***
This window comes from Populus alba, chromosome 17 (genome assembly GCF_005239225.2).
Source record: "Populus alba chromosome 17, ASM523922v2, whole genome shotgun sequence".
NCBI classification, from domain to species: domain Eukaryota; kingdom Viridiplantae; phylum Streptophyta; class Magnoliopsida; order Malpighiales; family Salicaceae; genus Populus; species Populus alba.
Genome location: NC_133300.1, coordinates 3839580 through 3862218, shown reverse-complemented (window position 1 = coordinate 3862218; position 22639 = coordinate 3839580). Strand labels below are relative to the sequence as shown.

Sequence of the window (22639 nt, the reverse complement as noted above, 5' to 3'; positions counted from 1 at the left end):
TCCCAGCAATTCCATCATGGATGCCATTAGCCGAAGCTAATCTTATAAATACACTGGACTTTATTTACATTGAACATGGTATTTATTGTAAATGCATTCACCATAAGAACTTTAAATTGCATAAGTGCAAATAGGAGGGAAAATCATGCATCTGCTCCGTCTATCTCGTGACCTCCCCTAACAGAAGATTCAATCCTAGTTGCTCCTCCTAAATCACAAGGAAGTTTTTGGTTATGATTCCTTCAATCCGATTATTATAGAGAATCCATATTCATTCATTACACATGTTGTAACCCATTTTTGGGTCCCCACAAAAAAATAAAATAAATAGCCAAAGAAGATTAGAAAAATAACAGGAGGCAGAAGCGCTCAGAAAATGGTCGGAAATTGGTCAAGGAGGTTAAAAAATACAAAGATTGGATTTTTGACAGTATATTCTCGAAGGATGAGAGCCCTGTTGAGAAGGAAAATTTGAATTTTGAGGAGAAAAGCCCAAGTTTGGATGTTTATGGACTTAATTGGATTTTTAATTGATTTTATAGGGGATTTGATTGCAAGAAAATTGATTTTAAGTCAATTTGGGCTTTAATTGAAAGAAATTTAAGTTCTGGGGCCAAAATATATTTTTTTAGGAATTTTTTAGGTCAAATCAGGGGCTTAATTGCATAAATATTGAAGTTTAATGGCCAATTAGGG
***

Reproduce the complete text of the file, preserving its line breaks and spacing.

This window comes from Populus alba, chromosome 17 (genome assembly GCF_005239225.2).
Source record: "Populus alba chromosome 17, ASM523922v2, whole genome shotgun sequence".
NCBI classification, from domain to species: domain Eukaryota; kingdom Viridiplantae; phylum Streptophyta; class Magnoliopsida; order Malpighiales; family Salicaceae; genus Populus; species Populus alba.
Genome location: NC_133300.1, coordinates 3839580 through 3862218, shown reverse-complemented (window position 1 = coordinate 3862218; position 22639 = coordinate 3839580). Strand labels below are relative to the sequence as shown.

Sequence of the window (22639 nt, the reverse complement as noted above, 5' to 3'; positions counted from 1 at the left end):
TCCCAGCAATTCCATCATGGATGCCATTAGCCGAAGCTAATCTTATAAATACACTGGACTTTATTTACATTGAACATGGTATTTATTGTAAATGCATTCACCATAAGAACTTTAAATTGCATAAGTGCAAATAGGAGGGAAAATCATGCATCTGCTCCGTCTATCTCGTGACCTCCCCTAACAGAAGATTCAATCCTAGTTGCTCCTCCTAAATCACAAGGAAGTTTTTGGTTATGATTCCTTCAATCCGATTATTATAGAGAATCCATATTCATTCATTACACATGTTGTAACCCATTTTTGGGTCCCCACAAAAAAATAAAATAAATAGCCAAAGAAGATTAGAAAAATAACAGGAGGCAGAAGCGCTCAGAAAATGGTCGGAAATTGGTCAAGGAGGTTAAAAAATACAAAGATTGGATTTTTGACAGTATATTCTCGAAGGATGAGAGCCCTGTTGAGAAGGAAAATTTGAATTTTGAGGAGAAAAGCCCAAGTTTGGATGTTTATGGACTTAATTGGATTTTTAATTGATTTTATAGGGGATTTGATTGCAAGAAAATTGATTTTAAGTCAATTTGGGCTTTAATTGAAAGAAATTTAAGTTCTGGGGCCAAAATATATTTTTTTAGGAATTTTTTAGGTCAAATCAGGGGCTTAATTGCATAAATATTGAAGTTTAATGGCCAATTAGGG